Cargo distribution center: Bring it to them, they ship it
By Airman 1st Class Daryl Knee, 90th Space Wing Public Affairs
/ Published October 15, 2007
F.E. Warren AFB, Wyo. --
The 90th Logistics Readiness Squadron's cargo distribution shop is involved in almost every aspect of packaging, shipping and receiving products for the base. Whether the materials are hazardous, explosive or excess property, the members of the center perform their challenging job successfully and cheerfully.
"It's a challenging job," said Mike Chestnutt. "[P]eople who do the same type of job day after day need to reach out or try something new. Learning something new about your project is always fun."
Offices and shops at Warren are sometimes in need of new desks, cabinets, microwaves and many other items. Once the new things are ordered, the people have to find somewhere for the replaced items to go. That's where the traffic management office comes into play.
As part of the Defense Reutilization Marketing System, the cargo distribution shop takes all the old appliances the base turns in and sends them off to be resold. The staff builds the pallets, secures the appliances to them and loads the pallets onto vehicles destined for Colorado Springs, Colo. The money from the sales goes back into the Department of Defense.
Normally, the shop has 13 members working. Right now, eight are deployed. To make up for manning issues, members of the Wyoming Air National Guard have been tasked to help. Now, the Guard represents almost 50 percent of the current shop.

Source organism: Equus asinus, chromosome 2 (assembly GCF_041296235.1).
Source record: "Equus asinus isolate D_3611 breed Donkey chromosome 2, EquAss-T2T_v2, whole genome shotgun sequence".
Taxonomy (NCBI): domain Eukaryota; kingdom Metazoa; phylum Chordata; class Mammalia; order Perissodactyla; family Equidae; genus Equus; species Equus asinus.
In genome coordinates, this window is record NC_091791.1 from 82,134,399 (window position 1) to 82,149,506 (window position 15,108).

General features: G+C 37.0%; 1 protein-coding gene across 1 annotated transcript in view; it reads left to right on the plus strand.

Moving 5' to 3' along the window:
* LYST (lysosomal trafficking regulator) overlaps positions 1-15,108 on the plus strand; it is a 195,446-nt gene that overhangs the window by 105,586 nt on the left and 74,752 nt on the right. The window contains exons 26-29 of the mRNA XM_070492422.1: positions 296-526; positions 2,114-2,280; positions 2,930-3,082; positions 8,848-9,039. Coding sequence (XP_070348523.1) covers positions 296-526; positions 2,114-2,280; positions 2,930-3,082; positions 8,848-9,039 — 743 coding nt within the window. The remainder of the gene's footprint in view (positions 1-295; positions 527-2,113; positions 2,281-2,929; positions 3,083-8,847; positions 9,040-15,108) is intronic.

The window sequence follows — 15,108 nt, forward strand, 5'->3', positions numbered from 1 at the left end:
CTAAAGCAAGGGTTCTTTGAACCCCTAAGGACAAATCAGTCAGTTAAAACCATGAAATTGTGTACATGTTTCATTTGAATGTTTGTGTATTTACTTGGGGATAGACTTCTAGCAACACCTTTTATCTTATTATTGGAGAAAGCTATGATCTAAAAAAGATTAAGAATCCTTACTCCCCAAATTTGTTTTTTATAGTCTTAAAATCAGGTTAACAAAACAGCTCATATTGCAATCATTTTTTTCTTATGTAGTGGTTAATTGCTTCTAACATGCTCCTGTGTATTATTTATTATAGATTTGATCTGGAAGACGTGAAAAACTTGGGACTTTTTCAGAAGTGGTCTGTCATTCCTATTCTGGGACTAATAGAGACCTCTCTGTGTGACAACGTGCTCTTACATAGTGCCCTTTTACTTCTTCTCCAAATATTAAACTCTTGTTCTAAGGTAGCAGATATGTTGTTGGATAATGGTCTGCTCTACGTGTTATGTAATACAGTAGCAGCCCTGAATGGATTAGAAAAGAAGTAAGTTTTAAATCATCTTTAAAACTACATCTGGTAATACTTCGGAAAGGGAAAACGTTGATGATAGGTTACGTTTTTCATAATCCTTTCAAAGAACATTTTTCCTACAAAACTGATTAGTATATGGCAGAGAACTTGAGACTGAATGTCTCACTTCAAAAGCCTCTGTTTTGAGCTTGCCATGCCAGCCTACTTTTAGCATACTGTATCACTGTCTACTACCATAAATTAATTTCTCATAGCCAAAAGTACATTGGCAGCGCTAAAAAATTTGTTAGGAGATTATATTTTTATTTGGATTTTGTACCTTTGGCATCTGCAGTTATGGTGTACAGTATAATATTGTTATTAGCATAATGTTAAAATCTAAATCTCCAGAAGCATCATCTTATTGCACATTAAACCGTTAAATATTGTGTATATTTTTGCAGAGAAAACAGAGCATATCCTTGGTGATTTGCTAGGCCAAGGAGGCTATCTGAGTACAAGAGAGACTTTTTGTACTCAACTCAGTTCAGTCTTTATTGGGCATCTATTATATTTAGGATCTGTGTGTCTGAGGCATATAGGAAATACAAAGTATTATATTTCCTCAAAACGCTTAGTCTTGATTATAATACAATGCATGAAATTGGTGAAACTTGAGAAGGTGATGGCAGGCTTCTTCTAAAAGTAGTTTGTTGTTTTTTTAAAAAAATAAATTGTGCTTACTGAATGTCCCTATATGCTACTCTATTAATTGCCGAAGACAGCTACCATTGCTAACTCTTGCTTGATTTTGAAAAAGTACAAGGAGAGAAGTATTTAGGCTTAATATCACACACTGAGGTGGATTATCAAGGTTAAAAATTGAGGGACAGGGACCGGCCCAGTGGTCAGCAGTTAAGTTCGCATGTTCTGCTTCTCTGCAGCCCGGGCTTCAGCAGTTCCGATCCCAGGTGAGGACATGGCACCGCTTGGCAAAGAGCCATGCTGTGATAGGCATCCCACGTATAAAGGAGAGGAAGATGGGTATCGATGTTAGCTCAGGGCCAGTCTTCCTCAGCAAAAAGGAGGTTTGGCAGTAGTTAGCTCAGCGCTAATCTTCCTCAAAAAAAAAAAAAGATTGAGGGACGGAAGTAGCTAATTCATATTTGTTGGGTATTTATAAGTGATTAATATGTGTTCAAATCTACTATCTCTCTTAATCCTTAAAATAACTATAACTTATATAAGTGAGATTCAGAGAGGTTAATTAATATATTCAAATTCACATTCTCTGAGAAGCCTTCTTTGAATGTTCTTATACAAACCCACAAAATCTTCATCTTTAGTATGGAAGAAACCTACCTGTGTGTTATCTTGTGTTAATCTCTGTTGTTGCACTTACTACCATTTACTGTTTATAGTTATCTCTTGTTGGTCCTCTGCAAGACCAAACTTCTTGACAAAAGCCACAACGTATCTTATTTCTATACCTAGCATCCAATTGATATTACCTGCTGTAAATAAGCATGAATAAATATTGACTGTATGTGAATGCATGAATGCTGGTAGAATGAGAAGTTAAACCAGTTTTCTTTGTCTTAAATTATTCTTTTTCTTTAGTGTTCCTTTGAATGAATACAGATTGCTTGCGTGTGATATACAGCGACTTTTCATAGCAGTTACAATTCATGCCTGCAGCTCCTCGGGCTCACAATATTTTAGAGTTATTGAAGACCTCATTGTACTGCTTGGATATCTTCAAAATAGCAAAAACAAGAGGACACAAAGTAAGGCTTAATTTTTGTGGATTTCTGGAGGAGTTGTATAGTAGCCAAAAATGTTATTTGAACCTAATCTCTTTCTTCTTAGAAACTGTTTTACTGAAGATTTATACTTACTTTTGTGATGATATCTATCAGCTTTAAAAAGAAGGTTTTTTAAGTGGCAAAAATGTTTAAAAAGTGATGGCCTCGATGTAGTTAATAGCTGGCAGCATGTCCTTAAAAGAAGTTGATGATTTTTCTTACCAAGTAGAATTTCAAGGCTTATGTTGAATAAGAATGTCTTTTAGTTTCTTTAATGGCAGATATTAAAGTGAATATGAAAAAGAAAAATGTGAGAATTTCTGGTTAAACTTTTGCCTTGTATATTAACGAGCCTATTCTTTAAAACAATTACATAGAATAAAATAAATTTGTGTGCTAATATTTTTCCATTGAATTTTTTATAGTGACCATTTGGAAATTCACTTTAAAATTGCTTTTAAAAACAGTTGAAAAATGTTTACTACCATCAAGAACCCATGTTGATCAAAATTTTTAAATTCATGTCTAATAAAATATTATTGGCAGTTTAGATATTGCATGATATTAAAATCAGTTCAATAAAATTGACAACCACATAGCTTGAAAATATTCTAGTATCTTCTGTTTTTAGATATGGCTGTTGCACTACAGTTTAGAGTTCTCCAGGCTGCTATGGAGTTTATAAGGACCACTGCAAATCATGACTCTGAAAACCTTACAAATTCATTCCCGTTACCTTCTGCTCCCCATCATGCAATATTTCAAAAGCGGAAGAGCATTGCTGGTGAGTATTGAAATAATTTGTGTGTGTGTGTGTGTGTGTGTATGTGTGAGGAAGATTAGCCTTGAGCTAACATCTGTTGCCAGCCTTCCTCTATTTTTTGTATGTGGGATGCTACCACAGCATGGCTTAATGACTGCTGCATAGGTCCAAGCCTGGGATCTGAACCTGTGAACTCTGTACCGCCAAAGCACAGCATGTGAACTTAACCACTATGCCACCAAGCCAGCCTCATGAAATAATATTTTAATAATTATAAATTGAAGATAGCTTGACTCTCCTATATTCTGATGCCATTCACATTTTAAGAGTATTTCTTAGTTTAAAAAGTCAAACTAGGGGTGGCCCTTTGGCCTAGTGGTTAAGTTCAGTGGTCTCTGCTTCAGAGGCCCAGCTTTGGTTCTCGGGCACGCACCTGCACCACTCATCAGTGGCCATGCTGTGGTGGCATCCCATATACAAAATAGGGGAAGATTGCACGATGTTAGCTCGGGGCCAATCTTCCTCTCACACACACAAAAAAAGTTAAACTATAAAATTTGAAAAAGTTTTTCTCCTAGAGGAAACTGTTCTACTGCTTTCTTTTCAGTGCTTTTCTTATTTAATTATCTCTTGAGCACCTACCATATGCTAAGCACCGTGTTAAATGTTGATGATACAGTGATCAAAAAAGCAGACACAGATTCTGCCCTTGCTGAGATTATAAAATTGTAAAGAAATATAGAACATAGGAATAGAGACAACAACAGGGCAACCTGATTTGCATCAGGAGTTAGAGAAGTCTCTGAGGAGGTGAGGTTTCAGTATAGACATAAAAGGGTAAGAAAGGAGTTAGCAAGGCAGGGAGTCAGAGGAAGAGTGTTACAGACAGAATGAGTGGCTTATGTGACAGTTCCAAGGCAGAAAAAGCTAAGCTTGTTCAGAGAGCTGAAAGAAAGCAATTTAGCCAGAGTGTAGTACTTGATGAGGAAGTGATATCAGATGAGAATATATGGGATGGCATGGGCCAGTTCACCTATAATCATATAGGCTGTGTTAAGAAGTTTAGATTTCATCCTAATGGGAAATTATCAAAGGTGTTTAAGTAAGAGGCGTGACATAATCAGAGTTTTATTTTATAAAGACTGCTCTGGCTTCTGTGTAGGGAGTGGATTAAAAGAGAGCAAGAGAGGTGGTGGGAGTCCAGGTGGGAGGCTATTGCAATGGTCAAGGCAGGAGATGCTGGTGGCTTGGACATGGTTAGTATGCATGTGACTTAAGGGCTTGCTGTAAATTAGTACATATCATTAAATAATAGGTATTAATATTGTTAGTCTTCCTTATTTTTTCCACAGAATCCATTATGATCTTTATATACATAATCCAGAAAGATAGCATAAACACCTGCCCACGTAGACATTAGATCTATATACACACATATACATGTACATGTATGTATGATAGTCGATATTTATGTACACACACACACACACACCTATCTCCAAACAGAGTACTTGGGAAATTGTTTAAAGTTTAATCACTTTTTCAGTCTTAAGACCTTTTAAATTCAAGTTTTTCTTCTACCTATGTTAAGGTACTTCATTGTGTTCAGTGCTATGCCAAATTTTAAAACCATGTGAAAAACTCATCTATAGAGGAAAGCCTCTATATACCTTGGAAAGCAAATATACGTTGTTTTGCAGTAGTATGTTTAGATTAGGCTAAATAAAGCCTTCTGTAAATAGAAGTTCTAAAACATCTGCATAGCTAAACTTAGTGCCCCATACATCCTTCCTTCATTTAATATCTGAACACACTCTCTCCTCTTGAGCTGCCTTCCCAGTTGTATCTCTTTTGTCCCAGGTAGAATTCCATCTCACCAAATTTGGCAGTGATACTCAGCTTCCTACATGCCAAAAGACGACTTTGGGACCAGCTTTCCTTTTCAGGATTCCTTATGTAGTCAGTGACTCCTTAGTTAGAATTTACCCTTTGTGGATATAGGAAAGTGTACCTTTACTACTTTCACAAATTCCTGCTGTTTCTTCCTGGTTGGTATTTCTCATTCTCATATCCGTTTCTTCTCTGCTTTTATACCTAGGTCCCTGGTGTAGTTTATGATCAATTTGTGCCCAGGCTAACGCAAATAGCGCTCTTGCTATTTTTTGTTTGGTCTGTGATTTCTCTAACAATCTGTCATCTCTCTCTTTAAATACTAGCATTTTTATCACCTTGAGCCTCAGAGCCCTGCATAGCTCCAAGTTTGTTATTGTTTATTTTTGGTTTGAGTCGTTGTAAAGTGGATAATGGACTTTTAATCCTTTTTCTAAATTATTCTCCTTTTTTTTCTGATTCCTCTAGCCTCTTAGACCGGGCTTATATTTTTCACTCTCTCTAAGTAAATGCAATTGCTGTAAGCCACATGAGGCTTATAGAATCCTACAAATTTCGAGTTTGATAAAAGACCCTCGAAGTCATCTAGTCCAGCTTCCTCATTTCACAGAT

"We're a main part of it down here because they deploy so much," said Senior Airman Bruce Sheel, 243rd Air Traffic Control Squadron. "They'd be lost without us," he said with a smile.
"I feel like I have a lot of opportunities here," said Airman Ricky Sherman, 90th LRS. "With our low manning, it gives me the chance to try everything in this career field."
When packaging or shipping items that have an irregular shape or size, the shop creates their own crates, called specialized packing instructions.
"Once the SPIs are made, we line them with foam so exact, there is no space to move," Airman Sheel said. "That way, when it gets shipped, nothing can bounce around or be damaged."
Apart from creating crates, the cargo center has a machine that can make most sizes of cardboard box. The machine cuts, perforates and removes all the excess cardboard, leaving a product that needs only tape to finish.
Using all these products and techniques, the cargo distribution center staff effectively handles the packaging at Warren. But the real work is from the people.
"The people are great," said Staff Sgt. Priscilla Brown, 90th LRS. "I like knowing that when I come to work, we can get the job done."
"I love being part of LRS," Airman Sheel said. "I have friends here that are like family to me."